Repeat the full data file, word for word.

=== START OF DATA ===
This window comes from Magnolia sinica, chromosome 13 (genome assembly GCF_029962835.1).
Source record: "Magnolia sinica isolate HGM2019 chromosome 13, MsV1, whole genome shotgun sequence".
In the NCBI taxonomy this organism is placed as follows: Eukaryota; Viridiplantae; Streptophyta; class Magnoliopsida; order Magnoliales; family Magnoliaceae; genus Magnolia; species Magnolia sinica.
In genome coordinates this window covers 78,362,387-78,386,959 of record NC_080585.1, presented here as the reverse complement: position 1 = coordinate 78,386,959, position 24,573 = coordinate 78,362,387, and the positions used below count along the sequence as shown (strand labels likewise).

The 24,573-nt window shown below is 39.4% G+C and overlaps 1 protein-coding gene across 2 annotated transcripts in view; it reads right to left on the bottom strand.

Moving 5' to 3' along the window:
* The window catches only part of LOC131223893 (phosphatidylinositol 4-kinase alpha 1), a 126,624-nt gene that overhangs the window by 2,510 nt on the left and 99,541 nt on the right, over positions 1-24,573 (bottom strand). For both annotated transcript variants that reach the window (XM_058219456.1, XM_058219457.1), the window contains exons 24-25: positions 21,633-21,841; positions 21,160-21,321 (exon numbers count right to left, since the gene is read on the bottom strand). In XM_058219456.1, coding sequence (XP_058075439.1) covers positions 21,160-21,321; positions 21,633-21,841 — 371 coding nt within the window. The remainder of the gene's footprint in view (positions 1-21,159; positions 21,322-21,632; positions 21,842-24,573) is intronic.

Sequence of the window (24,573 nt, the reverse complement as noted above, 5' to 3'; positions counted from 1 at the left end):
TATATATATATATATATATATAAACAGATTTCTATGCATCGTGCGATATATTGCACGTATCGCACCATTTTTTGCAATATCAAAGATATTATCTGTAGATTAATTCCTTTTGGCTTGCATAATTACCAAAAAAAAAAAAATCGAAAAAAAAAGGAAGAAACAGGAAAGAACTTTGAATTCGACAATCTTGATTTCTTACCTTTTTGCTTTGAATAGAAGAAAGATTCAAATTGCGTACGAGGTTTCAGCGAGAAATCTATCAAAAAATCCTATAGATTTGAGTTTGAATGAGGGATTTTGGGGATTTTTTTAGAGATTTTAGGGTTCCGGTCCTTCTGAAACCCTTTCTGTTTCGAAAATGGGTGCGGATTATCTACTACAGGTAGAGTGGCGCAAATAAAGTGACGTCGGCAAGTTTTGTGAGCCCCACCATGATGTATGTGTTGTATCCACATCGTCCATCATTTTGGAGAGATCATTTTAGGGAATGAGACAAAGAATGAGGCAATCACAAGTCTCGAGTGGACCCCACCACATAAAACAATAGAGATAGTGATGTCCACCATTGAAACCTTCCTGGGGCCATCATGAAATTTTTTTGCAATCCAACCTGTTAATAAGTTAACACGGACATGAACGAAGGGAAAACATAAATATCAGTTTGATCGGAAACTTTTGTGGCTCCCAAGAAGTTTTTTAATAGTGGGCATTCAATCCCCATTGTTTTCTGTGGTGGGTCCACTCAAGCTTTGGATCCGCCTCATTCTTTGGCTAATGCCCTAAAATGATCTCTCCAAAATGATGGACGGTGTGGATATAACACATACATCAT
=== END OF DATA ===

This window comes from Magnolia sinica, chromosome 13 (genome assembly GCF_029962835.1).
Source record: "Magnolia sinica isolate HGM2019 chromosome 13, MsV1, whole genome shotgun sequence".
In the NCBI taxonomy this organism is placed as follows: Eukaryota; Viridiplantae; Streptophyta; class Magnoliopsida; order Magnoliales; family Magnoliaceae; genus Magnolia; species Magnolia sinica.
In genome coordinates this window covers 78,362,387-78,386,959 of record NC_080585.1, presented here as the reverse complement: position 1 = coordinate 78,386,959, position 24,573 = coordinate 78,362,387, and the positions used below count along the sequence as shown (strand labels likewise).

The 24,573-nt window shown below is 39.4% G+C and overlaps 1 protein-coding gene across 2 annotated transcripts in view; it reads right to left on the bottom strand.

Moving 5' to 3' along the window:
* The window catches only part of LOC131223893 (phosphatidylinositol 4-kinase alpha 1), a 126,624-nt gene that overhangs the window by 2,510 nt on the left and 99,541 nt on the right, over positions 1-24,573 (bottom strand). For both annotated transcript variants that reach the window (XM_058219456.1, XM_058219457.1), the window contains exons 24-25: positions 21,633-21,841; positions 21,160-21,321 (exon numbers count right to left, since the gene is read on the bottom strand). In XM_058219456.1, coding sequence (XP_058075439.1) covers positions 21,160-21,321; positions 21,633-21,841 — 371 coding nt within the window. The remainder of the gene's footprint in view (positions 1-21,159; positions 21,322-21,632; positions 21,842-24,573) is intronic.

Sequence of the window (24,573 nt, the reverse complement as noted above, 5' to 3'; positions counted from 1 at the left end):
TATATATATATATATATATATAAACAGATTTCTATGCATCGTGCGATATATTGCACGTATCGCACCATTTTTTGCAATATCAAAGATATTATCTGTAGATTAATTCCTTTTGGCTTGCATAATTACCAAAAAAAAAAAAATCGAAAAAAAAAGGAAGAAACAGGAAAGAACTTTGAATTCGACAATCTTGATTTCTTACCTTTTTGCTTTGAATAGAAGAAAGATTCAAATTGCGTACGAGGTTTCAGCGAGAAATCTATCAAAAAATCCTATAGATTTGAGTTTGAATGAGGGATTTTGGGGATTTTTTTAGAGATTTTAGGGTTCCGGTCCTTCTGAAACCCTTTCTGTTTCGAAAATGGGTGCGGATTATCTACTACAGGTAGAGTGGCGCAAATAAAGTGACGTCGGCAAGTTTTGTGAGCCCCACCATGATGTATGTGTTGTATCCACATCGTCCATCATTTTGGAGAGATCATTTTAGGGAATGAGACAAAGAATGAGGCAATCACAAGTCTCGAGTGGACCCCACCACATAAAACAATAGAGATAGTGATGTCCACCATTGAAACCTTCCTGGGGCCATCATGAAATTTTTTTGCAATCCAACCTGTTAATAAGTTAACACGGACATGAACGAAGGGAAAACATAAATATCAGTTTGATCGGAAACTTTTGTGGCTCCCAAGAAGTTTTTTAATAGTGGGCATTCAATCCCCATTGTTTTCTGTGGTGGGTCCACTCAAGCTTTGGATCCGCCTCATTCTTTGGCTAATGCCCTAAAATGATCTCTCCAAAATGATGGACGGTGTGGATATAACACATACATCAT